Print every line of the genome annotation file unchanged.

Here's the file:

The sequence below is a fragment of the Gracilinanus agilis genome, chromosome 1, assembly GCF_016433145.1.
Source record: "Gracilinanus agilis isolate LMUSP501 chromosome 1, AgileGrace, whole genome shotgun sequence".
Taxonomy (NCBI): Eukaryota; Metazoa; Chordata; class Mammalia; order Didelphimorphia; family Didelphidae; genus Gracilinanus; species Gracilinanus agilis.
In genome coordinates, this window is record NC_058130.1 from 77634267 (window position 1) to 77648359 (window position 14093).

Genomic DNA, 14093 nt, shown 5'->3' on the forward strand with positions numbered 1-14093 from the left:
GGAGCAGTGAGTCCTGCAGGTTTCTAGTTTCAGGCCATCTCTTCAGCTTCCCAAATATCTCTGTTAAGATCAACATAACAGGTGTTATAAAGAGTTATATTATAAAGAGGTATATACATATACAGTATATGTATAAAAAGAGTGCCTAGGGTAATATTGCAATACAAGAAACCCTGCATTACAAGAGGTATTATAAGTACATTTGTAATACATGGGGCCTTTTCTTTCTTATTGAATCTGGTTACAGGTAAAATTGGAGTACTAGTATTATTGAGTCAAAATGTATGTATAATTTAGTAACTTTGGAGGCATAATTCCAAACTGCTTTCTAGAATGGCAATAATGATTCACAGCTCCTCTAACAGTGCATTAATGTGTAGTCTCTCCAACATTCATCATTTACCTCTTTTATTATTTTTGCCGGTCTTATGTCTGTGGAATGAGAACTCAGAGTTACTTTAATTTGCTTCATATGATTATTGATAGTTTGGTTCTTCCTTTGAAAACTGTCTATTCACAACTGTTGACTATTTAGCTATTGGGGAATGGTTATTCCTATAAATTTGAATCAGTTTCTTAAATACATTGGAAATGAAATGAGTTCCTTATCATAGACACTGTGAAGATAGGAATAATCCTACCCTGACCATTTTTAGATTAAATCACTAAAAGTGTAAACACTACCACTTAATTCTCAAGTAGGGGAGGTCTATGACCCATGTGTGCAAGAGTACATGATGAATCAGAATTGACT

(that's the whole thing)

The sequence below is a fragment of the Gracilinanus agilis genome, chromosome 1, assembly GCF_016433145.1.
Source record: "Gracilinanus agilis isolate LMUSP501 chromosome 1, AgileGrace, whole genome shotgun sequence".
Taxonomy (NCBI): Eukaryota; Metazoa; Chordata; class Mammalia; order Didelphimorphia; family Didelphidae; genus Gracilinanus; species Gracilinanus agilis.
In genome coordinates, this window is record NC_058130.1 from 77634267 (window position 1) to 77648359 (window position 14093).

Genomic DNA, 14093 nt, shown 5'->3' on the forward strand with positions numbered 1-14093 from the left:
GGAGCAGTGAGTCCTGCAGGTTTCTAGTTTCAGGCCATCTCTTCAGCTTCCCAAATATCTCTGTTAAGATCAACATAACAGGTGTTATAAAGAGTTATATTATAAAGAGGTATATACATATACAGTATATGTATAAAAAGAGTGCCTAGGGTAATATTGCAATACAAGAAACCCTGCATTACAAGAGGTATTATAAGTACATTTGTAATACATGGGGCCTTTTCTTTCTTATTGAATCTGGTTACAGGTAAAATTGGAGTACTAGTATTATTGAGTCAAAATGTATGTATAATTTAGTAACTTTGGAGGCATAATTCCAAACTGCTTTCTAGAATGGCAATAATGATTCACAGCTCCTCTAACAGTGCATTAATGTGTAGTCTCTCCAACATTCATCATTTACCTCTTTTATTATTTTTGCCGGTCTTATGTCTGTGGAATGAGAACTCAGAGTTACTTTAATTTGCTTCATATGATTATTGATAGTTTGGTTCTTCCTTTGAAAACTGTCTATTCACAACTGTTGACTATTTAGCTATTGGGGAATGGTTATTCCTATAAATTTGAATCAGTTTCTTAAATACATTGGAAATGAAATGAGTTCCTTATCATAGACACTGTGAAGATAGGAATAATCCTACCCTGACCATTTTTAGATTAAATCACTAAAAGTGTAAACACTACCACTTAATTCTCAAGTAGGGGAGGTCTATGACCCATGTGTGCAAGAGTACATGATGAATCAGAATTGACT